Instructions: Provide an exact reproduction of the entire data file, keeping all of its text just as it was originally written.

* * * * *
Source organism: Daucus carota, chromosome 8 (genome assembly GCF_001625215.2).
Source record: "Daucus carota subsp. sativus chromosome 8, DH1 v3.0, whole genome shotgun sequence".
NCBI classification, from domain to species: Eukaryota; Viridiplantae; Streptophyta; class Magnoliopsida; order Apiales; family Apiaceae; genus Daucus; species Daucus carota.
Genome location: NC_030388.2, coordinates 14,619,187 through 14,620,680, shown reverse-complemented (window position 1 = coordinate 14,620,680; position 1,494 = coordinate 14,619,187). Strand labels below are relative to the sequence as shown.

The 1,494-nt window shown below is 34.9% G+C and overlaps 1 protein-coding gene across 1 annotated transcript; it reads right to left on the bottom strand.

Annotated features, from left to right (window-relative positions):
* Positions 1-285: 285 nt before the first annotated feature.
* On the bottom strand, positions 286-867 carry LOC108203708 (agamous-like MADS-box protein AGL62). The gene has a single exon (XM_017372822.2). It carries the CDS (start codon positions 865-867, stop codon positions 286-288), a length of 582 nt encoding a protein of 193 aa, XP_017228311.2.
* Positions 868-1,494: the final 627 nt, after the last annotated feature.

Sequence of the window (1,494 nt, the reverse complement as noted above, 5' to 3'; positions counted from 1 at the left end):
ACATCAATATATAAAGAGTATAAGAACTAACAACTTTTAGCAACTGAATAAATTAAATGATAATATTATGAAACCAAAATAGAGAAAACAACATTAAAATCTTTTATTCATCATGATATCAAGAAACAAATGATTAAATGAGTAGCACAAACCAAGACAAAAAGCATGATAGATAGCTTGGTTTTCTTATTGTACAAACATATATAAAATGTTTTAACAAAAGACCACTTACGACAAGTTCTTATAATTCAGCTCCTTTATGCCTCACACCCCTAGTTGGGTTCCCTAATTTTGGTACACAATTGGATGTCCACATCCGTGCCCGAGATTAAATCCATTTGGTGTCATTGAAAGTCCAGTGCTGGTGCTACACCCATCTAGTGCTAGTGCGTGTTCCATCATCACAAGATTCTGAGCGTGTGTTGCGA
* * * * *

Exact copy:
Source organism: Daucus carota, chromosome 8 (genome assembly GCF_001625215.2).
Source record: "Daucus carota subsp. sativus chromosome 8, DH1 v3.0, whole genome shotgun sequence".
NCBI classification, from domain to species: Eukaryota; Viridiplantae; Streptophyta; class Magnoliopsida; order Apiales; family Apiaceae; genus Daucus; species Daucus carota.
Genome location: NC_030388.2, coordinates 14,619,187 through 14,620,680, shown reverse-complemented (window position 1 = coordinate 14,620,680; position 1,494 = coordinate 14,619,187). Strand labels below are relative to the sequence as shown.

The 1,494-nt window shown below is 34.9% G+C and overlaps 1 protein-coding gene across 1 annotated transcript; it reads right to left on the bottom strand.

Annotated features, from left to right (window-relative positions):
* Positions 1-285: 285 nt before the first annotated feature.
* On the bottom strand, positions 286-867 carry LOC108203708 (agamous-like MADS-box protein AGL62). The gene has a single exon (XM_017372822.2). It carries the CDS (start codon positions 865-867, stop codon positions 286-288), a length of 582 nt encoding a protein of 193 aa, XP_017228311.2.
* Positions 868-1,494: the final 627 nt, after the last annotated feature.

Sequence of the window (1,494 nt, the reverse complement as noted above, 5' to 3'; positions counted from 1 at the left end):
ACATCAATATATAAAGAGTATAAGAACTAACAACTTTTAGCAACTGAATAAATTAAATGATAATATTATGAAACCAAAATAGAGAAAACAACATTAAAATCTTTTATTCATCATGATATCAAGAAACAAATGATTAAATGAGTAGCACAAACCAAGACAAAAAGCATGATAGATAGCTTGGTTTTCTTATTGTACAAACATATATAAAATGTTTTAACAAAAGACCACTTACGACAAGTTCTTATAATTCAGCTCCTTTATGCCTCACACCCCTAGTTGGGTTCCCTAATTTTGGTACACAATTGGATGTCCACATCCGTGCCCGAGATTAAATCCATTTGGTGTCATTGAAAGTCCAGTGCTGGTGCTACACCCATCTAGTGCTAGTGCGTGTTCCATCATCACAAGATTCTGAGCGTGTGTTGCGA